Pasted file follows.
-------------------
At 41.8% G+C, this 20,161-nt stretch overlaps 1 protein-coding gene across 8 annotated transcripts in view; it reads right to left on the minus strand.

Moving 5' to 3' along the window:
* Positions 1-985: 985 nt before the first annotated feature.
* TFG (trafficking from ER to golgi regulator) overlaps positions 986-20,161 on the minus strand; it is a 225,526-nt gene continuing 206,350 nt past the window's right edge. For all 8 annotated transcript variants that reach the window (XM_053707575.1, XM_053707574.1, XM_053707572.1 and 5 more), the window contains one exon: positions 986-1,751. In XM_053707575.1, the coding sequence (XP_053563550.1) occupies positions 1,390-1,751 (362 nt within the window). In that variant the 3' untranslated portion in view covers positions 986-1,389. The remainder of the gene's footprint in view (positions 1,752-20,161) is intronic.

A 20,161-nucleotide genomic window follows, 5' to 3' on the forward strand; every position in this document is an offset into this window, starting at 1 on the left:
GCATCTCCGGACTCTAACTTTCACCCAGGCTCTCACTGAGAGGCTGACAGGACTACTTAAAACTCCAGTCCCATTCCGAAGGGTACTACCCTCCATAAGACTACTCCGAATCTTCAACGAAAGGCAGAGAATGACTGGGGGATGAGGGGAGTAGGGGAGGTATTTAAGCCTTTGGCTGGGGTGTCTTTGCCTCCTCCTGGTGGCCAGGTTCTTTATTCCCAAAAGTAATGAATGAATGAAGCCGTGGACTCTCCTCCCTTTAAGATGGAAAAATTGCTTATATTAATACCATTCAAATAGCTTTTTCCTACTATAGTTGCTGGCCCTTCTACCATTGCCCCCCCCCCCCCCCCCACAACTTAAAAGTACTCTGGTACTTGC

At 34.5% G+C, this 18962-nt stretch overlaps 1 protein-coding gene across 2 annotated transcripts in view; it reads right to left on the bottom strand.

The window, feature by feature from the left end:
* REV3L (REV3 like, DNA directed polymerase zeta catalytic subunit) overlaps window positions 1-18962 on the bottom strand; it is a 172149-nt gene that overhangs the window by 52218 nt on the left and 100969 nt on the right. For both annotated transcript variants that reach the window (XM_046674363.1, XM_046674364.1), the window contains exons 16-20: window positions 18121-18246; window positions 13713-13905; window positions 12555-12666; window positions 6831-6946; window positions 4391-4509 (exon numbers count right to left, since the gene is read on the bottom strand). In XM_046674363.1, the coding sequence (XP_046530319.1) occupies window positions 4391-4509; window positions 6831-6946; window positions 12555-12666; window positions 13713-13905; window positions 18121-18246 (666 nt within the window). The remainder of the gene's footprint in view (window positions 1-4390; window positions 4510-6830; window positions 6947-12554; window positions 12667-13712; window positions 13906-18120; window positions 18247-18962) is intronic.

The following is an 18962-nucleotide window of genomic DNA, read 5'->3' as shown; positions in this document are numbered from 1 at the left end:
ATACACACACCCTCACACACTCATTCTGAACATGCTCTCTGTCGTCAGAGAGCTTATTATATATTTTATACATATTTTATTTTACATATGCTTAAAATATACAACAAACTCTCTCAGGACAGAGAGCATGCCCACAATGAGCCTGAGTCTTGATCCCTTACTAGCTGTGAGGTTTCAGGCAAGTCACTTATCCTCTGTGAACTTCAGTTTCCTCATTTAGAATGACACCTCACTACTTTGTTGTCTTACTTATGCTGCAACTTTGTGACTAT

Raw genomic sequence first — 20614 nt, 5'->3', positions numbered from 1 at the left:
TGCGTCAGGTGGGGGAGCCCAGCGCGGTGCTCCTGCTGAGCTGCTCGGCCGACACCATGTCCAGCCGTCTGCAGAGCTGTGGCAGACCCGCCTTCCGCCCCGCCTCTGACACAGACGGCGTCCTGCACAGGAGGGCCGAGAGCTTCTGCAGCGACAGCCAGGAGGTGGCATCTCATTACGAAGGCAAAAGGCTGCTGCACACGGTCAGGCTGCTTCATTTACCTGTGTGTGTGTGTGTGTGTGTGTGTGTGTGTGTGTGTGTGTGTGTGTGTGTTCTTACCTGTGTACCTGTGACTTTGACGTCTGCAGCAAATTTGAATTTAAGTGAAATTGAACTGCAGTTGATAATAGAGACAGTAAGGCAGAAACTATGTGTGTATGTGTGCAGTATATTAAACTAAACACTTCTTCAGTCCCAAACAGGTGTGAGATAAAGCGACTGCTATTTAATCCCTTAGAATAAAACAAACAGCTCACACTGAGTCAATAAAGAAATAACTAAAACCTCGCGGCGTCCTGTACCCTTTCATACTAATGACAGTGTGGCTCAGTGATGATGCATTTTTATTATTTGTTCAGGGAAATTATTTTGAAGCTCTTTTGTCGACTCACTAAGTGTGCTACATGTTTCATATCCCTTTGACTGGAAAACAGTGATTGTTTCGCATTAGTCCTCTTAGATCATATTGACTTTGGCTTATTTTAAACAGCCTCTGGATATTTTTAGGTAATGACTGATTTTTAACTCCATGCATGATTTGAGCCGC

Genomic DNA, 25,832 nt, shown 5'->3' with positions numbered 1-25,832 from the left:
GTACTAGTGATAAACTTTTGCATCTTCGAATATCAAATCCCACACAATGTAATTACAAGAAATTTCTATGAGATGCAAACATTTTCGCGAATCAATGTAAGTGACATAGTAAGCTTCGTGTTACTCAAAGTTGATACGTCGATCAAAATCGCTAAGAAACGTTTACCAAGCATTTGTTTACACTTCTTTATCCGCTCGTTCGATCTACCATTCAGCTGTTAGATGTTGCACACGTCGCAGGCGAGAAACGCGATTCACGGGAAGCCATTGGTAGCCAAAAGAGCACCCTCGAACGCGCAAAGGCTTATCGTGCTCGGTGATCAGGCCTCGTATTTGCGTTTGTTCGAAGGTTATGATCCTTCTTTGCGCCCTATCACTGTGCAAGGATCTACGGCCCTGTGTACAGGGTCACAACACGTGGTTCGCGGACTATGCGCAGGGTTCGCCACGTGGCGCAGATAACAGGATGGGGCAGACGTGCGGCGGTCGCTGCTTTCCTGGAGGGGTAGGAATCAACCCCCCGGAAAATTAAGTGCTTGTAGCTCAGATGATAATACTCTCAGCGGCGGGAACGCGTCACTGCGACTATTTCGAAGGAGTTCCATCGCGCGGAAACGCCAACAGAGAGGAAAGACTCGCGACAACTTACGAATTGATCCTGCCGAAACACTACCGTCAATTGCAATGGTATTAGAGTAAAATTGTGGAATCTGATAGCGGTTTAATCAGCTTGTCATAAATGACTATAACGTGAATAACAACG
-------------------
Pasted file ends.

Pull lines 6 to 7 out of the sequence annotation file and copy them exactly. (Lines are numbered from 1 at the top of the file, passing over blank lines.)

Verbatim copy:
GCATCTCCGGACTCTAACTTTCACCCAGGCTCTCACTGAGAGGCTGACAGGACTACTTAAAACTCCAGTCCCATTCCGAAGGGTACTACCCTCCATAAGACTACTCCGAATCTTCAACGAAAGGCAGAGAATGACTGGGGGATGAGGGGAGTAGGGGAGGTATTTAAGCCTTTGGCTGGGGTGTCTTTGCCTCCTCCTGGTGGCCAGGTTCTTTATTCCCAAAAGTAATGAATGAATGAAGCCGTGGACTCTCCTCCCTTTAAGATGGAAAAATTGCTTATATTAATACCATTCAAATAGCTTTTTCCTACTATAGTTGCTGGCCCTTCTACCATTGCCCCCCCCCCCCCCCCCACAACTTAAAAGTACTCTGGTACTTGC

At 34.5% G+C, this 18962-nt stretch overlaps 1 protein-coding gene across 2 annotated transcripts in view; it reads right to left on the bottom strand.